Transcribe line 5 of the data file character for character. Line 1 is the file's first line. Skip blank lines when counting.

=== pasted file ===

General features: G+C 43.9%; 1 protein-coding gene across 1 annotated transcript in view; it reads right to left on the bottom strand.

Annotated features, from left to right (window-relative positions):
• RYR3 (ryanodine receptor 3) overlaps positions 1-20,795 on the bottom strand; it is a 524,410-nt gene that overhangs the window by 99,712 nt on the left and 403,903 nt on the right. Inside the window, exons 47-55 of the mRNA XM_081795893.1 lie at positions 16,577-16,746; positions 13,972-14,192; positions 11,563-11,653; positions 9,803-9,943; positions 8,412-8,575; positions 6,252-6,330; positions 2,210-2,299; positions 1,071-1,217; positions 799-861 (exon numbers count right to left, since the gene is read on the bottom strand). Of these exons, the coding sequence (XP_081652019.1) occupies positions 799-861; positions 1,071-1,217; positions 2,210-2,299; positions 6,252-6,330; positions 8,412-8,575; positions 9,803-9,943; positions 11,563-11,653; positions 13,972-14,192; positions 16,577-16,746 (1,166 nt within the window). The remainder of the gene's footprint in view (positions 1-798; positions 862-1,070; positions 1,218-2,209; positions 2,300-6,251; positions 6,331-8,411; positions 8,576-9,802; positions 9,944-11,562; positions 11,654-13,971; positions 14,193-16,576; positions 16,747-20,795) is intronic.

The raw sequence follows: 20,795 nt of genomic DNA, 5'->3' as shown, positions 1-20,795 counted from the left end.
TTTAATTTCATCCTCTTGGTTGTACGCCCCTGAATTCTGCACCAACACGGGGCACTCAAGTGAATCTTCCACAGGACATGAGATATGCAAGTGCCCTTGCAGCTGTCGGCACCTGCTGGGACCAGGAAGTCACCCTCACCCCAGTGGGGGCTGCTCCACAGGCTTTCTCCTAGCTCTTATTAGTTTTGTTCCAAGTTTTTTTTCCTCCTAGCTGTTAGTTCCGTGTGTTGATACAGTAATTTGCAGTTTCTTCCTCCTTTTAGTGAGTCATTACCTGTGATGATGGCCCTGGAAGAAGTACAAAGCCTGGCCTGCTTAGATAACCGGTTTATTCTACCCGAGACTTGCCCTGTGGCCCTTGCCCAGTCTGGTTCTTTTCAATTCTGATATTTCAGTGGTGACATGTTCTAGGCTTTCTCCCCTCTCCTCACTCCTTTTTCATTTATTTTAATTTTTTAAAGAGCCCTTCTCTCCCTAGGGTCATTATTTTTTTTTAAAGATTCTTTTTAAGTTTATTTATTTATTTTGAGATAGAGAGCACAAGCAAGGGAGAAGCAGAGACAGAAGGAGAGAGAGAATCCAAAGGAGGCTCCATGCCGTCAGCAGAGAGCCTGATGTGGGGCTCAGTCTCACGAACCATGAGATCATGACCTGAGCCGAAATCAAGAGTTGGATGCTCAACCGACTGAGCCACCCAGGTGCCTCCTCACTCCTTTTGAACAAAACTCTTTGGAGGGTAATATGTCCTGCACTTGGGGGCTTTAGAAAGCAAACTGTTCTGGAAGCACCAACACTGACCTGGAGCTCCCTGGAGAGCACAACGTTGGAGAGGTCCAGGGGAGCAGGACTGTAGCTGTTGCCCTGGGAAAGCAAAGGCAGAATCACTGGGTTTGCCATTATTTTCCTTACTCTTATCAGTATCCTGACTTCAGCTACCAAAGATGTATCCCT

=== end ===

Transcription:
TTTAATTTCATCCTCTTGGTTGTACGCCCCTGAATTCTGCACCAACACGGGGCACTCAAGTGAATCTTCCACAGGACATGAGATATGCAAGTGCCCTTGCAGCTGTCGGCACCTGCTGGGACCAGGAAGTCACCCTCACCCCAGTGGGGGCTGCTCCACAGGCTTTCTCCTAGCTCTTATTAGTTTTGTTCCAAGTTTTTTTTCCTCCTAGCTGTTAGTTCCGTGTGTTGATACAGTAATTTGCAGTTTCTTCCTCCTTTTAGTGAGTCATTACCTGTGATGATGGCCCTGGAAGAAGTACAAAGCCTGGCCTGCTTAGATAACCGGTTTATTCTACCCGAGACTTGCCCTGTGGCCCTTGCCCAGTCTGGTTCTTTTCAATTCTGATATTTCAGTGGTGACATGTTCTAGGCTTTCTCCCCTCTCCTCACTCCTTTTTCATTTATTTTAATTTTTTAAAGAGCCCTTCTCTCCCTAGGGTCATTATTTTTTTTTAAAGATTCTTTTTAAGTTTATTTATTTATTTTGAGATAGAGAGCACAAGCAAGGGAGAAGCAGAGACAGAAGGAGAGAGAGAATCCAAAGGAGGCTCCATGCCGTCAGCAGAGAGCCTGATGTGGGGCTCAGTCTCACGAACCATGAGATCATGACCTGAGCCGAAATCAAGAGTTGGATGCTCAACCGACTGAGCCACCCAGGTGCCTCCTCACTCCTTTTGAACAAAACTCTTTGGAGGGTAATATGTCCTGCACTTGGGGGCTTTAGAAAGCAAACTGTTCTGGAAGCACCAACACTGACCTGGAGCTCCCTGGAGAGCACAACGTTGGAGAGGTCCAGGGGAGCAGGACTGTAGCTGTTGCCCTGGGAAAGCAAAGGCAGAATCACTGGGTTTGCCATTATTTTCCTTACTCTTATCAGTATCCTGACTTCAGCTACCAAAGATGTATCCCT